Try as they might, however, the sensitivity isn’t going away. The very mandate of Durban III, set out by a 2010 General Assembly resolution, is to “commemorate the tenth anniversary of the adoption of the Durban Declaration…on the theme of victims of racism.” And the new declaration that will be adopted is “aimed at mobilizing political will… for the full and effective implementation of the Durban Declaration…” A commemoration of a global anti-Semitic outburst.
Most “sensitive” is whether Durban III will “reaffirm” the Durban Declaration and its anti-Israel mantra. Reaffirming the Durban Declaration is supposed to be a redline for France and New Zealand. So Mexico suggested to enthusiastic negotiators on Tuesday the following concoction: “Recall that the aim of this commemoration is to mobilize political will…for the full and effective implementation of the Durban Declaration…and reaffirm our commitment in this regard.”
Get the difference? France will now justify its participation in Durban III by claiming that the Durban Declaration is only “recalled” and not “reaffirmed.” Except the commitment that has been reaffirmed is to the full and effective implementation of the Durban Declaration. And France quickly reassured the OIC/G-77 that the language satisfies their need to reaffirm the Declaration. Ireland called the solution “elegant” – which is one way of describing diplomatic deception.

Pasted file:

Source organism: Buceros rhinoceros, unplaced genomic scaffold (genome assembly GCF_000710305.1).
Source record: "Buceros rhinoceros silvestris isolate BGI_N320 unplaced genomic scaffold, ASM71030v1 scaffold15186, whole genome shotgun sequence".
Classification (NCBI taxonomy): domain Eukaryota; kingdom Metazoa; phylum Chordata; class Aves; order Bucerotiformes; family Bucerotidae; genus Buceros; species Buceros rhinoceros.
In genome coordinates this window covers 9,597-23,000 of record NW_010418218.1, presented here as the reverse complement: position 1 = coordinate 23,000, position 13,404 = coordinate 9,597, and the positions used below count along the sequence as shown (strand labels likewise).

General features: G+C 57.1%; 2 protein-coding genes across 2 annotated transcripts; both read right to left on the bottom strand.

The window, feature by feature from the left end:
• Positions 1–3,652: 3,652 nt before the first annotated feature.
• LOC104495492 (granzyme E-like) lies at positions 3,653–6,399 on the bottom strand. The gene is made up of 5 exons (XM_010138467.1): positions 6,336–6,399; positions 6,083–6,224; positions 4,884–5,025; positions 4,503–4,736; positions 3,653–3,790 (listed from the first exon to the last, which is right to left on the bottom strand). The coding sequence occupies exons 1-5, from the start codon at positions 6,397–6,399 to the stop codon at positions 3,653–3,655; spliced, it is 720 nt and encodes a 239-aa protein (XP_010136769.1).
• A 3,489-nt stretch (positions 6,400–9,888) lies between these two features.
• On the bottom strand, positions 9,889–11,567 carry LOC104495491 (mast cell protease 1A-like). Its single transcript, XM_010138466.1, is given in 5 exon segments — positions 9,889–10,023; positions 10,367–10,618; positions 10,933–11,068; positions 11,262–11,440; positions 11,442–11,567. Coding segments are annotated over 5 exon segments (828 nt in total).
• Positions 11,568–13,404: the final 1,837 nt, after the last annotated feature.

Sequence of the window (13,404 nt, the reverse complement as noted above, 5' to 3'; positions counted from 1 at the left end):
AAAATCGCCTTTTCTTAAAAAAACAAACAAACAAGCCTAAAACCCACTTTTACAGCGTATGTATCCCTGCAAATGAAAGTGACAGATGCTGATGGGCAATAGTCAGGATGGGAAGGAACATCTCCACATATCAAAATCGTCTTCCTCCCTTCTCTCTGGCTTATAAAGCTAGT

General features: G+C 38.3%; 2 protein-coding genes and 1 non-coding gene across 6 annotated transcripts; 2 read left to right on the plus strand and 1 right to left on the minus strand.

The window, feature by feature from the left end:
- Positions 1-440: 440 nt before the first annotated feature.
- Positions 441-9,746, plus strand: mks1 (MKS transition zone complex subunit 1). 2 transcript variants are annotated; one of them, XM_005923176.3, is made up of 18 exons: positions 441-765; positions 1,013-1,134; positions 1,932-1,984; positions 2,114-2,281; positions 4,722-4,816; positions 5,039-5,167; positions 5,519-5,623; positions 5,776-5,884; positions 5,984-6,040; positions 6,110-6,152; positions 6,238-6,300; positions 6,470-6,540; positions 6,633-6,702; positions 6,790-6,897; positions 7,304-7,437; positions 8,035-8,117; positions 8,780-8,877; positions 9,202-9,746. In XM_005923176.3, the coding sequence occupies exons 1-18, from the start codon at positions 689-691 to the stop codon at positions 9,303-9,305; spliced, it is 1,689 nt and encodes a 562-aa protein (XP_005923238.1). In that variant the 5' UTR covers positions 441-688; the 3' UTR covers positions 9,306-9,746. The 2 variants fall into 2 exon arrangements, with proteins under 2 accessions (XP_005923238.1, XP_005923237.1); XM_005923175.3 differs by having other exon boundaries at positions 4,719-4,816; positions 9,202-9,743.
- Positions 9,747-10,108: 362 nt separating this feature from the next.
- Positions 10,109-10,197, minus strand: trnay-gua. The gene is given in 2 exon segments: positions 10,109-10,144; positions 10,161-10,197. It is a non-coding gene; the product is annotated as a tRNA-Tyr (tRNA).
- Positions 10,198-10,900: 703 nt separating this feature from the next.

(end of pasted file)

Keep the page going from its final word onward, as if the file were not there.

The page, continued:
The irony is that only 104 U.N. members voted in favor of holding Durban III in the first place. Democratic states voted against or abstained in large numbers. And now their heads of state are being asked to reaffirm something they didn’t affirm in the first place.
As might have been expected, Israel is not the only loser. For the first time, the new declaration will project the stature of the Durban Declaration as higher than the 1965 core treaty on racial discrimination. The new declaration claims the Durban Declaration is a “comprehensive UN framework...for combating racism.” Removed from the draft text at the behest of the OIC and G-77 was a “call” for universal ratification of the racism treaty – previously standard fare in U.N. resolutions. (Paragons like Angola, Malaysia, North Korea, and Burma/Myanmar aren’t parties to the treaty.) Even the outcome document from the Durban II conference, held in Geneva in April 2009, called the racism treaty “the principal international instrument to prevent, combat and eradicate racism, racial discrimination, xenophobia and related intolerance.” No longer.
Not surprisingly, the diplomats have failed to figure out how to combat racism seriously and to whitewash anti-Semitism. It’s time for the countries that refused to endorse the convening of Durban III only eight months ago, and have not left already, to do so immediately—Bulgaria, Denmark, Estonia, Latvia, Lithuania, Marshall Islands, Micronesia, Palau, Poland, Romania, Slovakia, Sweden, former Yugoslav Republic of Macedonia, the United Kingdom…
Anne Bayefsky is a senior fellow at the Hudson Institute, a professor at Touro College, and the editor of EYEontheUN.org.